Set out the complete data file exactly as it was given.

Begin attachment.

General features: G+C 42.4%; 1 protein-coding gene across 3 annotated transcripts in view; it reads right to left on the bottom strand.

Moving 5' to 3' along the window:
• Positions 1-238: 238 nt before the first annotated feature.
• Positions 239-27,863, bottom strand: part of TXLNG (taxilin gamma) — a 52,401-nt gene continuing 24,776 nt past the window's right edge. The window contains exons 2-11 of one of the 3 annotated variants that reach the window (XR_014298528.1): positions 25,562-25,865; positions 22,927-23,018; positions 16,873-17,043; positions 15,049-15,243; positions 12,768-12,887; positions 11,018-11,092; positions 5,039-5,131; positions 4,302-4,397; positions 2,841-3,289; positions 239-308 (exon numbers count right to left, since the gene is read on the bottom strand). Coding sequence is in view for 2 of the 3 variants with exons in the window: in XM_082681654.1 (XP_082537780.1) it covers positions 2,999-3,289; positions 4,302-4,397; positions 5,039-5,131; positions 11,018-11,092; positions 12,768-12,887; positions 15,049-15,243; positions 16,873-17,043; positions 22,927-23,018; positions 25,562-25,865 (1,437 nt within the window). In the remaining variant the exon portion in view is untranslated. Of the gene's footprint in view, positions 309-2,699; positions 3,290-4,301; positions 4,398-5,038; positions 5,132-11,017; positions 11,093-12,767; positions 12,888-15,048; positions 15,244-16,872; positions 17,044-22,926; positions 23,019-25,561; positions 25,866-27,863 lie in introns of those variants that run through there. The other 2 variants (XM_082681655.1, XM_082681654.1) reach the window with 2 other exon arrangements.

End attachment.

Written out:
General features: G+C 42.4%; 1 protein-coding gene across 3 annotated transcripts in view; it reads right to left on the bottom strand.

Moving 5' to 3' along the window:
• Positions 1-238: 238 nt before the first annotated feature.
• Positions 239-27,863, bottom strand: part of TXLNG (taxilin gamma) — a 52,401-nt gene continuing 24,776 nt past the window's right edge. The window contains exons 2-11 of one of the 3 annotated variants that reach the window (XR_014298528.1): positions 25,562-25,865; positions 22,927-23,018; positions 16,873-17,043; positions 15,049-15,243; positions 12,768-12,887; positions 11,018-11,092; positions 5,039-5,131; positions 4,302-4,397; positions 2,841-3,289; positions 239-308 (exon numbers count right to left, since the gene is read on the bottom strand). Coding sequence is in view for 2 of the 3 variants with exons in the window: in XM_082681654.1 (XP_082537780.1) it covers positions 2,999-3,289; positions 4,302-4,397; positions 5,039-5,131; positions 11,018-11,092; positions 12,768-12,887; positions 15,049-15,243; positions 16,873-17,043; positions 22,927-23,018; positions 25,562-25,865 (1,437 nt within the window). In the remaining variant the exon portion in view is untranslated. Of the gene's footprint in view, positions 309-2,699; positions 3,290-4,301; positions 4,398-5,038; positions 5,132-11,017; positions 11,093-12,767; positions 12,888-15,048; positions 15,244-16,872; positions 17,044-22,926; positions 23,019-25,561; positions 25,866-27,863 lie in introns of those variants that run through there. The other 2 variants (XM_082681655.1, XM_082681654.1) reach the window with 2 other exon arrangements.